Serrano Pepper – Facts, Health Benefits and Safety

Is there anything as versatile and interesting as the chili pepper? Chili peppers have roots as one of mankind’s first cultivated crops. Today, they have been elevated to a cult-like status thanks to the heat-seeking “chili-head” movement. There are five main species of chili peppers and more than 50,000 varieties, cultivated over the centuries for flavor, weather-hardiness, and heat. One of the most popular varieties of chili peppers is the serrano pepper which can be found in most grocery stores.

What is a Serrano Pepper?

Hailing from the mountains of Central Mexico, the serrano pepper can be identified by its torpedo-like shape. A fully grown serrano pepper measures between 1 and 2 inches long and a half-inch in diameter. They can be green, yellow, red, brown, or orange once they are ripe. In terms of spiciness, serranos clock in at 10,000-23,000 Scoville Heat Units, which is up to five times the quantifiable heat of a jalapeno pepper. Serranos are traditionally used in Mexican dishes like salsa and pico de gallo, and they can also be incorporated into sauces, stews, pickles, and any other recipe that needs an extra kick.

Serrano Pepper Health Benefits

Studies suggest that capsaicin, the chemical that gives the serrano its spicy bite, has anti-inflammatory and metabolism-boosting properties. Capsaicin has also been linked to reducing cancer risk, though research is still ongoing. Serranos are also packed with vitamins A, C, and B6, which are important for supporting the immune system and the body’s ability to process protein. And just like most fruits, serranos are a great source of fiber.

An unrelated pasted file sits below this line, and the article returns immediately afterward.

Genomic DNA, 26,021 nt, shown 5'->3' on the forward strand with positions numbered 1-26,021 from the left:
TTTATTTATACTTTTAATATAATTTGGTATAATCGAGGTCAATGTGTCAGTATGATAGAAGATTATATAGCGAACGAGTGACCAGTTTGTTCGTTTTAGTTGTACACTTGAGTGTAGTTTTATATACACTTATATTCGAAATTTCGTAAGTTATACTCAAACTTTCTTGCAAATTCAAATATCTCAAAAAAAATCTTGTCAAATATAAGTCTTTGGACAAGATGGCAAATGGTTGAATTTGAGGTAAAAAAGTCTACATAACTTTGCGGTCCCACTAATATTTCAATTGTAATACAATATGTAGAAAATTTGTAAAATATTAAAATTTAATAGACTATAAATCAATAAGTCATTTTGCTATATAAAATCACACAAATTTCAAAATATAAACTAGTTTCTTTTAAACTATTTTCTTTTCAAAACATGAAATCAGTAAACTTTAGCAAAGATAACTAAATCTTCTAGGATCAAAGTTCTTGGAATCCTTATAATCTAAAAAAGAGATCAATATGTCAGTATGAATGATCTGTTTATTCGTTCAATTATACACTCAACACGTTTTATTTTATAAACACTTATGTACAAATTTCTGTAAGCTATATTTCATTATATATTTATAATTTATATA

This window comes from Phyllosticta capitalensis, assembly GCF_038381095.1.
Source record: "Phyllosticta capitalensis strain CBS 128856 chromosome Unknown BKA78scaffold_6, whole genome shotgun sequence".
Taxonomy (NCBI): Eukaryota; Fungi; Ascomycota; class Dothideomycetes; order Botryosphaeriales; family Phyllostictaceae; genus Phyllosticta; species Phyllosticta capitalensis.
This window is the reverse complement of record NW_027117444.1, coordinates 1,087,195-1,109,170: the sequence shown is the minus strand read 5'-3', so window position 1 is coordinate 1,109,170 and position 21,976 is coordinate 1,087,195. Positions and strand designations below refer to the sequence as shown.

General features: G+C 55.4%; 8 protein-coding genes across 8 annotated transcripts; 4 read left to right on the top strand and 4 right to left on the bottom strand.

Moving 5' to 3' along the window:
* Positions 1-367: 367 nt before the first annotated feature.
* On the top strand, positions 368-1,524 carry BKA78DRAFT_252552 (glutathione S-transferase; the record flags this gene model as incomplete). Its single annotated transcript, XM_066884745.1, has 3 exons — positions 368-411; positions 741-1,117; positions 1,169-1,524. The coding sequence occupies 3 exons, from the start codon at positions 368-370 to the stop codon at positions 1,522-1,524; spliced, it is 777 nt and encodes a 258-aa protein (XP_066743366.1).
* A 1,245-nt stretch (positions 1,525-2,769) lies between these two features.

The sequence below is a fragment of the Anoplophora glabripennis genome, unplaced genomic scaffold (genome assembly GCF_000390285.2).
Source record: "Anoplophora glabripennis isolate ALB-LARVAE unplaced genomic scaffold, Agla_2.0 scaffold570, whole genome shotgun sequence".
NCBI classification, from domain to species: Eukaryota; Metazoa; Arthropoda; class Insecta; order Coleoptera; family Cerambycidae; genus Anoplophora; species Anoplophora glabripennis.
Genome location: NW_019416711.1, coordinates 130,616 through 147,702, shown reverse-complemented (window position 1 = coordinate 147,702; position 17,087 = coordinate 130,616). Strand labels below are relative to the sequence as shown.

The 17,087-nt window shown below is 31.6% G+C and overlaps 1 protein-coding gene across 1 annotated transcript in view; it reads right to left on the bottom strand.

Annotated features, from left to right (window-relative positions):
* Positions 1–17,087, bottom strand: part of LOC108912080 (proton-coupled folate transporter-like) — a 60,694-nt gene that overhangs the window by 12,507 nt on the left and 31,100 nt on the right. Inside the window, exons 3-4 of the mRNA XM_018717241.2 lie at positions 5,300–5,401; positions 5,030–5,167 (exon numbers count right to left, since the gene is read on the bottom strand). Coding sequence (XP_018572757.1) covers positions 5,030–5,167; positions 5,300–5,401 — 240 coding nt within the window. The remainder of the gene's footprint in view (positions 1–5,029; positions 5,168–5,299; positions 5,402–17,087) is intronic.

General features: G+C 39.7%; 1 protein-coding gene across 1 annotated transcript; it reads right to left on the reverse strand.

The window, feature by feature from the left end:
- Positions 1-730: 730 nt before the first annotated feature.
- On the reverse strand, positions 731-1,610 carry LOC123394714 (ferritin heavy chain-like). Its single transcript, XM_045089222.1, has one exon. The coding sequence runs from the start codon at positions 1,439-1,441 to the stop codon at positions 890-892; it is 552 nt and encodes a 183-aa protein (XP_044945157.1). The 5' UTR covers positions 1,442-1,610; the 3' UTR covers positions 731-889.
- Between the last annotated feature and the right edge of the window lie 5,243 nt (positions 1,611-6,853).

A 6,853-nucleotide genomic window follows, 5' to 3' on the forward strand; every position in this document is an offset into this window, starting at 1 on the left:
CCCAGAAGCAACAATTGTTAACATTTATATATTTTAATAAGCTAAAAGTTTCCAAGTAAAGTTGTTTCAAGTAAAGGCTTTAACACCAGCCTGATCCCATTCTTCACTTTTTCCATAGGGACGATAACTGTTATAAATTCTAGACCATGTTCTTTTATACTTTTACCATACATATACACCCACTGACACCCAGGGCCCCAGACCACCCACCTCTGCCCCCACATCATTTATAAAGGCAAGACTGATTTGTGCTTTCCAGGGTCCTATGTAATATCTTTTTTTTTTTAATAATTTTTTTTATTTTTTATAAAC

Fun Facts about the Serrano Pepper

  • The name is a form of “sierra,” the Spanish word for mountain.
  • A single serrano pepper plant can yield up to 50 pepper pods.
  • A common misconception is that a serrano’s seeds are the source of its heat. The pepper’s heat actually comes from the ribs. The seeds grow adjacent to the ribs, which is why they taste spicy.
  • Although these peppers originated in Mexico, they are now cultivated all around the world, including the backyards of many chili pepper enthusiasts.
  • Serranos are one of the key ingredients in Sriracha sauce.

Safely Handling Serrano Peppers

Serranos are much spicier than jalapenos, so first-timers should start with small bites to build up their tolerance. Extra care should be taken when preparing serrano peppers as well. Capsaicin may be delicious and beneficial, but it can cause agonizing pain when it comes in contact with your mucus membranes. Avoid touching the face and eyes when handling or cutting serranos, and wash your hands thoroughly to eliminate any traces of capsaicin from your fingers. Finally, start slow. It’s easier to add more heat to a dish than to take heat away.

Nutrition Facts

A half-cup serving of serranos contains 34 calories, 6.7 grams of carbohydrates, 3.7 grams of dietary fiber, and 1.7 grams of protein.

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